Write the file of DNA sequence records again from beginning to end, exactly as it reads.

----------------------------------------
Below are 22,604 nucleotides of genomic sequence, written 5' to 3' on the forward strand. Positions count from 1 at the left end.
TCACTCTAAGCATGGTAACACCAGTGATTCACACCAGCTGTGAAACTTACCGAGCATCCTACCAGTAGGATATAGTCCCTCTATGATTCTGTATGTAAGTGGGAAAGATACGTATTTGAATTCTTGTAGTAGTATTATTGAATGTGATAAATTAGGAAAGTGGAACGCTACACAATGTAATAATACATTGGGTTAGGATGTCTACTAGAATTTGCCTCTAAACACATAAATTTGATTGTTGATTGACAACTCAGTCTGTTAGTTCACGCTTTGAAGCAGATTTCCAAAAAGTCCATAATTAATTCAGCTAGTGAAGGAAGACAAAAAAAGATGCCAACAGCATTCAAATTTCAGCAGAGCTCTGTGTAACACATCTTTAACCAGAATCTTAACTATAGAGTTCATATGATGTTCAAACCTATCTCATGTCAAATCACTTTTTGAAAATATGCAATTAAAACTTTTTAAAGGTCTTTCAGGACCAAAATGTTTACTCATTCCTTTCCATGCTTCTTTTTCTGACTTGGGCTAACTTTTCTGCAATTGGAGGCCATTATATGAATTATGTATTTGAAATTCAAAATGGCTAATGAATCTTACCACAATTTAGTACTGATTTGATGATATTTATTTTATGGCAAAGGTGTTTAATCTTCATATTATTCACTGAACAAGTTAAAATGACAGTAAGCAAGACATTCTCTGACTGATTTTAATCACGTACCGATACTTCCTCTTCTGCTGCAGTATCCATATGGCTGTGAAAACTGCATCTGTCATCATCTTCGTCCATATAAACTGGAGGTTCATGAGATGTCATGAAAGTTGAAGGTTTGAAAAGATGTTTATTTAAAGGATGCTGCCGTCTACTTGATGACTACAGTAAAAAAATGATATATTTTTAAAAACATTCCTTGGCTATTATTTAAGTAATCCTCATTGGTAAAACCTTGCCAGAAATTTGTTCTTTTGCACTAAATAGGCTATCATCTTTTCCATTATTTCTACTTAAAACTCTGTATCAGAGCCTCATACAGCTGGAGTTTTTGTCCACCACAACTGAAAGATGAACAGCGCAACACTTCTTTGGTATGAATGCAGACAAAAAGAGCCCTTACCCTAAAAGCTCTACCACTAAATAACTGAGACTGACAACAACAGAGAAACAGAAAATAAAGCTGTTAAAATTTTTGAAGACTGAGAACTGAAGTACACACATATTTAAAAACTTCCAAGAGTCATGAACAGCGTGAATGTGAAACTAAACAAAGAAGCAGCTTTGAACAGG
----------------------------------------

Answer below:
Below are 22,604 nucleotides of genomic sequence, written 5' to 3' on the forward strand. Positions count from 1 at the left end.
TCACTCTAAGCATGGTAACACCAGTGATTCACACCAGCTGTGAAACTTACCGAGCATCCTACCAGTAGGATATAGTCCCTCTATGATTCTGTATGTAAGTGGGAAAGATACGTATTTGAATTCTTGTAGTAGTATTATTGAATGTGATAAATTAGGAAAGTGGAACGCTACACAATGTAATAATACATTGGGTTAGGATGTCTACTAGAATTTGCCTCTAAACACATAAATTTGATTGTTGATTGACAACTCAGTCTGTTAGTTCACGCTTTGAAGCAGATTTCCAAAAAGTCCATAATTAATTCAGCTAGTGAAGGAAGACAAAAAAAGATGCCAACAGCATTCAAATTTCAGCAGAGCTCTGTGTAACACATCTTTAACCAGAATCTTAACTATAGAGTTCATATGATGTTCAAACCTATCTCATGTCAAATCACTTTTTGAAAATATGCAATTAAAACTTTTTAAAGGTCTTTCAGGACCAAAATGTTTACTCATTCCTTTCCATGCTTCTTTTTCTGACTTGGGCTAACTTTTCTGCAATTGGAGGCCATTATATGAATTATGTATTTGAAATTCAAAATGGCTAATGAATCTTACCACAATTTAGTACTGATTTGATGATATTTATTTTATGGCAAAGGTGTTTAATCTTCATATTATTCACTGAACAAGTTAAAATGACAGTAAGCAAGACATTCTCTGACTGATTTTAATCACGTACCGATACTTCCTCTTCTGCTGCAGTATCCATATGGCTGTGAAAACTGCATCTGTCATCATCTTCGTCCATATAAACTGGAGGTTCATGAGATGTCATGAAAGTTGAAGGTTTGAAAAGATGTTTATTTAAAGGATGCTGCCGTCTACTTGATGACTACAGTAAAAAAATGATATATTTTTAAAAACATTCCTTGGCTATTATTTAAGTAATCCTCATTGGTAAAACCTTGCCAGAAATTTGTTCTTTTGCACTAAATAGGCTATCATCTTTTCCATTATTTCTACTTAAAACTCTGTATCAGAGCCTCATACAGCTGGAGTTTTTGTCCACCACAACTGAAAGATGAACAGCGCAACACTTCTTTGGTATGAATGCAGACAAAAAGAGCCCTTACCCTAAAAGCTCTACCACTAAATAACTGAGACTGACAACAACAGAGAAACAGAAAATAAAGCTGTTAAAATTTTTGAAGACTGAGAACTGAAGTACACACATATTTAAAAACTTCCAAGAGTCATGAACAGCGTGAATGTGAAACTAAACAAAGAAGCAGCTTTGAACAGG